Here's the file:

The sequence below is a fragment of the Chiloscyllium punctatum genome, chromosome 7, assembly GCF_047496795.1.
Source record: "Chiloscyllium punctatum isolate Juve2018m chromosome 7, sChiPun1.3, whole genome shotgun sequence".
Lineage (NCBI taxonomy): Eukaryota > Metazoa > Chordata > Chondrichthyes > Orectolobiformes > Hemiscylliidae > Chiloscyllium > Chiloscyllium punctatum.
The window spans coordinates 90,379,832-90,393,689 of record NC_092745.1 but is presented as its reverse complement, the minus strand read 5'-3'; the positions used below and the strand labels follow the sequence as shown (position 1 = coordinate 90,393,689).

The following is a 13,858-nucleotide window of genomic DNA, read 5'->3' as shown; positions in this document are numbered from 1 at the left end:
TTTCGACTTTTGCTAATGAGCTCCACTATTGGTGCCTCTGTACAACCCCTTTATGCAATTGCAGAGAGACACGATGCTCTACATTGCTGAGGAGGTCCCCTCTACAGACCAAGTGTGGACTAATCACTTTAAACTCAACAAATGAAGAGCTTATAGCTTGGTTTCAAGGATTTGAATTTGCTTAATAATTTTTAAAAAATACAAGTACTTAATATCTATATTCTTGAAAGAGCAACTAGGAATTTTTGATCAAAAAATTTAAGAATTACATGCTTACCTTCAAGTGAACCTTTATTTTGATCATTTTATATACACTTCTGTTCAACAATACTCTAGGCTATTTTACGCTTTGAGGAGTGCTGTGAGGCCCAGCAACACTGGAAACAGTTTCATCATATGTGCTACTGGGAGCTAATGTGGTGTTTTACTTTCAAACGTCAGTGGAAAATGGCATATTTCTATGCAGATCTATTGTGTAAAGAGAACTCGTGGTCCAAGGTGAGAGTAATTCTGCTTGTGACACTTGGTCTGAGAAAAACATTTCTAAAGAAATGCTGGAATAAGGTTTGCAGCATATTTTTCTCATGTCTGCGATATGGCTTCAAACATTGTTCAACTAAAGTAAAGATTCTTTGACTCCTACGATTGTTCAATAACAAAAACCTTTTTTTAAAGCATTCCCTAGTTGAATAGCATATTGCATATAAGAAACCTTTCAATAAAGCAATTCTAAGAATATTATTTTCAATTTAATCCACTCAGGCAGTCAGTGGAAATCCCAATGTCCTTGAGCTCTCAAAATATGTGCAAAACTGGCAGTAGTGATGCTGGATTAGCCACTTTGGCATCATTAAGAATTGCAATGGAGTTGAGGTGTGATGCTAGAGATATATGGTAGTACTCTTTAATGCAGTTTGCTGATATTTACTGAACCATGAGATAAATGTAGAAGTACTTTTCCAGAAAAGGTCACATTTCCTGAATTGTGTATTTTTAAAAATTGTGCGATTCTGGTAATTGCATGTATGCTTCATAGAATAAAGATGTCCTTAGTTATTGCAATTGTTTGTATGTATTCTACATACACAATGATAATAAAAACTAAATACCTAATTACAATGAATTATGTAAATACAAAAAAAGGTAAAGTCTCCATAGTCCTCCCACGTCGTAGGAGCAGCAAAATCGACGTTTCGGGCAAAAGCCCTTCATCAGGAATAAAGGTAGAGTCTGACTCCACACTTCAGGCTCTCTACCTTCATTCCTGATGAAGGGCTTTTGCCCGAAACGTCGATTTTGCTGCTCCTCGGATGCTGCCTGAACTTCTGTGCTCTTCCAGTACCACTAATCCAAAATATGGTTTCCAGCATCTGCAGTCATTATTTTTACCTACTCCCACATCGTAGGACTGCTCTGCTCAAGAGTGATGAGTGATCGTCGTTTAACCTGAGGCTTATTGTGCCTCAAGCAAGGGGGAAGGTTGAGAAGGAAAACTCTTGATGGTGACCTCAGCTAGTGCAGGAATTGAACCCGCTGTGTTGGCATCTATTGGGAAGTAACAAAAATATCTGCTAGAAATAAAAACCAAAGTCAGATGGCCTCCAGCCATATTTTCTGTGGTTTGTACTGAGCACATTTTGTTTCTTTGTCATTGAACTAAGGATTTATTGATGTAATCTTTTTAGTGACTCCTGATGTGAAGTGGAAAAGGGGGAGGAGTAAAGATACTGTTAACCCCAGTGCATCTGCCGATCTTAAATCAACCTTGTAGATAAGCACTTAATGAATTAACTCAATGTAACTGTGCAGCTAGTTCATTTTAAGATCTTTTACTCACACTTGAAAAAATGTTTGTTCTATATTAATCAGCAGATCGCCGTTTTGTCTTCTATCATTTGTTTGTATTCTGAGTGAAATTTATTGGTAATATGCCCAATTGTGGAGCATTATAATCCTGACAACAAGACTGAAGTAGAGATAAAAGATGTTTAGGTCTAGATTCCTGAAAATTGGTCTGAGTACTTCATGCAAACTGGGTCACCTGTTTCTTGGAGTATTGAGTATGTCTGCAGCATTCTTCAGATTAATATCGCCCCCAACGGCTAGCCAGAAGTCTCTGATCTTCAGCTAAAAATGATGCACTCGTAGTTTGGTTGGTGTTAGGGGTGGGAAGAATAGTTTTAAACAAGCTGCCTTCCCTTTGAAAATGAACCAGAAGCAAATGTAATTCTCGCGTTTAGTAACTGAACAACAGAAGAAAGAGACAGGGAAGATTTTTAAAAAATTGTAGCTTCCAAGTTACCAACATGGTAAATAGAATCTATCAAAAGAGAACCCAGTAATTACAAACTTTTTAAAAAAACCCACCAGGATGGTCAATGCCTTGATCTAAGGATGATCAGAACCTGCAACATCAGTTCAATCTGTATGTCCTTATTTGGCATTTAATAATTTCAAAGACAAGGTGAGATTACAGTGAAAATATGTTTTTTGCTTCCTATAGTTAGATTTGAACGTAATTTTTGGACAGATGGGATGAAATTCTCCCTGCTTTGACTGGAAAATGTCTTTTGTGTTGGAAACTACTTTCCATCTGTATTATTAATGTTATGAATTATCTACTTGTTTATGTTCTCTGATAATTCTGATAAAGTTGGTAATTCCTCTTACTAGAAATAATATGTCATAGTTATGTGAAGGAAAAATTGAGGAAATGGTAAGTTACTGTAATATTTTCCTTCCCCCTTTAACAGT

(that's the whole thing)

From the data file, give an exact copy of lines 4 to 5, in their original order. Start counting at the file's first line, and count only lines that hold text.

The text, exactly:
The window spans coordinates 90,379,832-90,393,689 of record NC_092745.1 but is presented as its reverse complement, the minus strand read 5'-3'; the positions used below and the strand labels follow the sequence as shown (position 1 = coordinate 90,393,689).

The following is a 13,858-nucleotide window of genomic DNA, read 5'->3' as shown; positions in this document are numbered from 1 at the left end: